The Internet of Things, an array of billions of everyday objects sending and receiving data over the internet, is expanding rapidly with the adoption of applications such as health and fitness monitors, home security devices, connected cars and household appliances. It holds many potential benefits for consumers, but also raises numerous privacy and security concerns that could undermine consumer confidence.

Submissions will be accepted as early as March 1, 2017 and are due May 22, 2017 at 12:00 p.m. EDT. Winners will be announced on or about July 27, 2017.

Up to 20 contestants will be selected in the first round, where judges will only assess the contestants’ videos and abstracts without the detailed explanation. Qualifying contestants will then move on to the next and final round where the detailed explanations will be considered for a chance to win the top prize of $25,000 or $3,000 for honorable mention.

An expert panel of five judges will judge the contest.

This the FTC’s fourth government contest under the America COMPETES Act, and the first one addressing IoT issues. In 2015, the FTC hosted robocall contests in partnership with Pindrop Security and the Canadian Radio-television and Telecommunications Commission.

Complete rules for the current contest are published in the Federal Register and available at: where you can find instructions and requirements regarding the registration and submission process. Contest information will also be posted on, an online challenge platform administered by the U.S. General Services Administration.

This post originally appeared on the FTC website.

Posted in, Federal Trade Commission, Prize Competitions, Technology | 3 Comments

Help Shape New Directions in Open Science: Vote for your favorite Innovation!

In the spirit of open science – a movement to make data and other information from scientific research available to everyone — the National Institutes of Health invites you to cast your vote and help us decide which of the projects competing for the Open Science Prize are the most innovative and most likely to have the greatest impact. Your vote plays a critical role in determining the three finalists for the ultimate selection of a grand prize winner of $230,000.00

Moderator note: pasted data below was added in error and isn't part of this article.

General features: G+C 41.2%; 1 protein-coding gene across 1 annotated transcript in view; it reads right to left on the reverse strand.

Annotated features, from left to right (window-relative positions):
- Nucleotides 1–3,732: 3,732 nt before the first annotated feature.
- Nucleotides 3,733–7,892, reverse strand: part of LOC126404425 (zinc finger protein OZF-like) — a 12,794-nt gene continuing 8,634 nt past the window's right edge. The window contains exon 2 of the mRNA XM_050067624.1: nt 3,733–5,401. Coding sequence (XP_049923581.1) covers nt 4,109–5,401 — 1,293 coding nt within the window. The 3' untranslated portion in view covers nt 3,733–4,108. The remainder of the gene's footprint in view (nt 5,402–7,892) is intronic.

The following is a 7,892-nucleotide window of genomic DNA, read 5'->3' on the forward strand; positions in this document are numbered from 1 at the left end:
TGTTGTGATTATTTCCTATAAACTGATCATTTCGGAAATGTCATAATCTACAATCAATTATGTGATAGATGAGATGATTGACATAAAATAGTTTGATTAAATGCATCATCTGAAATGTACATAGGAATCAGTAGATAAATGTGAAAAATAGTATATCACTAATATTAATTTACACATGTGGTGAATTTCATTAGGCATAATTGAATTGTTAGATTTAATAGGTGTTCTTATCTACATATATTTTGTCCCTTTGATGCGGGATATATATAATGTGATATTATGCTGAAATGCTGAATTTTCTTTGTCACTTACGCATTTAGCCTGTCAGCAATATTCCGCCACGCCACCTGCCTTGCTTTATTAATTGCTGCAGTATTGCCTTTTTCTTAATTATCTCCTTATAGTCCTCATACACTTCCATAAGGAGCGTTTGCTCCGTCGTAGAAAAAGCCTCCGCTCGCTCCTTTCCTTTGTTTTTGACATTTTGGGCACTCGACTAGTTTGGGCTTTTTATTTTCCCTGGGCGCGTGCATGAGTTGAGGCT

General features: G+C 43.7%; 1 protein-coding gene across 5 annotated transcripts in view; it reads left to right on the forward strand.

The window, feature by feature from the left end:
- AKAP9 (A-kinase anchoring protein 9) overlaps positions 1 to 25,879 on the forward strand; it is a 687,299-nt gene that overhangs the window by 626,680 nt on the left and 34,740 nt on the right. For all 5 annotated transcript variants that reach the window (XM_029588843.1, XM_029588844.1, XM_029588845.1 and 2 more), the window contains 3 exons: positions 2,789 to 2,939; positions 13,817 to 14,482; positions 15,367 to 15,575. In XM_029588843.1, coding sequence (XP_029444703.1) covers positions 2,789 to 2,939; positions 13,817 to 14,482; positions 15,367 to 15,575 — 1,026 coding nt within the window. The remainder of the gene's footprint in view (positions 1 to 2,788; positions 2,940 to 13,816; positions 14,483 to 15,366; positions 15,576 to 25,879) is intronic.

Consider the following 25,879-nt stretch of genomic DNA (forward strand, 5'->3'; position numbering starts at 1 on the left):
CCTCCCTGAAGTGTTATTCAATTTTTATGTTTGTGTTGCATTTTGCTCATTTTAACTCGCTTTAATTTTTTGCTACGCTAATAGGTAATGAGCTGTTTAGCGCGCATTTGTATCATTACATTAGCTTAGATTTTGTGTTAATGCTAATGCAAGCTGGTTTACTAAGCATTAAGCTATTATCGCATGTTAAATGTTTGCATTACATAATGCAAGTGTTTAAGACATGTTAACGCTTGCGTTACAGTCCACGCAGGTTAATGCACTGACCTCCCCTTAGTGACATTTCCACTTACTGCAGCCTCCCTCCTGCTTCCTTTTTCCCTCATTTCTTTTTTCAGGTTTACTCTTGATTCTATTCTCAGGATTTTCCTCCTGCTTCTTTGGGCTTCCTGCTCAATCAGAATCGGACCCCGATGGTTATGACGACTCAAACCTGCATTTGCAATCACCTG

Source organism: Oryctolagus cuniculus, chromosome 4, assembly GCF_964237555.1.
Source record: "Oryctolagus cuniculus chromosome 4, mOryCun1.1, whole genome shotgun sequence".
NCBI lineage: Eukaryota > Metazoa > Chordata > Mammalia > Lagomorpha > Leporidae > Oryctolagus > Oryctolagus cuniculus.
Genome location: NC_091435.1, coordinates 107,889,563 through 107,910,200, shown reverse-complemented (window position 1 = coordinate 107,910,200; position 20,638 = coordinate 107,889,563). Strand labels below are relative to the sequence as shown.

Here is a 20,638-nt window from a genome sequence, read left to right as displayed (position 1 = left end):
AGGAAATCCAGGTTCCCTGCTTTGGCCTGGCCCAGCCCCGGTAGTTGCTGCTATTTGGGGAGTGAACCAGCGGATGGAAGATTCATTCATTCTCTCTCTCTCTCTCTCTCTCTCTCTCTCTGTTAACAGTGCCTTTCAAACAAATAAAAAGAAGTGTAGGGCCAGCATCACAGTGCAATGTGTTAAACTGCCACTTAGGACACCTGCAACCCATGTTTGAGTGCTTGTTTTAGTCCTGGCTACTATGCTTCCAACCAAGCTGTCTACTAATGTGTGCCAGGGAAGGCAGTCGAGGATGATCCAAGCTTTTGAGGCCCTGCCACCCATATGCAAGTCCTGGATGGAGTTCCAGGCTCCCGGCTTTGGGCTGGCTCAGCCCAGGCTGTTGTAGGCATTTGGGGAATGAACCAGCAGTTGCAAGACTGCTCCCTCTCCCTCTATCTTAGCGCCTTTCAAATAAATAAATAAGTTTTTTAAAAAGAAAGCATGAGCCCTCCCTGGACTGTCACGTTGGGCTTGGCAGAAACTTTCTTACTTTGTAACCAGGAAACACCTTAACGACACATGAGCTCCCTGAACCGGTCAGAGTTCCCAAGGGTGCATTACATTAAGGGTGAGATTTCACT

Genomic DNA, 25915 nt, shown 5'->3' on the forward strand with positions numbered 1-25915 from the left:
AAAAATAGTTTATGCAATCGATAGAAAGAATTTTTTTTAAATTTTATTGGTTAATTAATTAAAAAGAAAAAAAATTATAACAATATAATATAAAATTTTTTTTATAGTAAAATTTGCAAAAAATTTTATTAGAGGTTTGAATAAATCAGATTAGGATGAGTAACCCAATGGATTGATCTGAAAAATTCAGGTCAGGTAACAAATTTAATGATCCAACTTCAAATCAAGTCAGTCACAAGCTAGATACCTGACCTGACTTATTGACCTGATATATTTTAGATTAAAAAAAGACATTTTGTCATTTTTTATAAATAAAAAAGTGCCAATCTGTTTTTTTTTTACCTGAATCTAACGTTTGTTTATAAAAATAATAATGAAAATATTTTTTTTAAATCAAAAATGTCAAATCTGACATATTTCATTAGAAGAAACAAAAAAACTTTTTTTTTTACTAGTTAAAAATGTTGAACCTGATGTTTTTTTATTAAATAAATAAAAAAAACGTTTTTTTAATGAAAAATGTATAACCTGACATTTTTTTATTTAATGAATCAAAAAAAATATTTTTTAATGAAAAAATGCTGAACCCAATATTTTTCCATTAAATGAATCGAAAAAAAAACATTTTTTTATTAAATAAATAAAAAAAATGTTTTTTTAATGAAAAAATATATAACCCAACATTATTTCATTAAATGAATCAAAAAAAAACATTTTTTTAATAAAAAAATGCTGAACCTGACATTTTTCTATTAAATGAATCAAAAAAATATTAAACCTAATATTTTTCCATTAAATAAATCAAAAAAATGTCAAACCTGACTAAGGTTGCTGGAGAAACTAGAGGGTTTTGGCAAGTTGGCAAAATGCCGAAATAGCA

In this competition, six finalist teams, composed of at least one U.S.-based and one international researcher, are using open data to improve human health. Open data refers to publicly-accessible data that is available for re-use by anyone.

While science is truly a global endeavor, often involving teams of scientists at institutions in different nations, funding for scientific research is typically tied to the country of origin. To overcome this, the National Institutes of Health and the UK-based Wellcome Trust, with additional funding from the Howard Hughes Medical Institute, have jointly created the Open Science Prize, an innovative effort showing how funding agencies can collaborate internationally.

The goal of this Prize is to stimulate the development of novel and ground-breaking tools and platforms to enable the reuse and repurposing of open digital research objects relevant to biomedical or health applications.  A Prize model is necessary to help accelerate the field of open biomedical research beyond what current funding mechanisms can achieve.  We also hope to demonstrate the huge potential value of Open Science approaches, and to generate excitement, momentum and further investment in the field.

The prize was first announced in 2015 and we invited solvers around the world to submit their ideas.  Out of a pool of 96 applicant teams, six finalists were selected and provided $80,000 to develop their ideas into prototypes.

Here’s a bit of background on each of the six finalist projects (listed in no particular order) on which we are asking you to vote.

Open Neuroimaging Laboratory: Advancing brain research by enabling collaborative annotation, discovery and analysis of brain imaging data

There is a massive volume of brain imaging data available on the internet, capturing different types of information such as brain anatomy, connectivity and function. This data represents an incredible effort of funding, data collection, processing and the goodwill of thousands of participants.  The development of a web-based application called BrainBox enables distributed collaboration around annotation, discovery and analysis of publicly available brain imaging data, generating insight on critical societal challenges such as mental disorders, but also on the structure of our cognition.  Collaborators can send information, make comments, and highlight particular locations on the images, and access can be restricted to allow collaborators to view the images without modifying them – using a functionality similar to Google Docs.

Open AQ: Providing real-time information on poor air quality by combining data from across the globe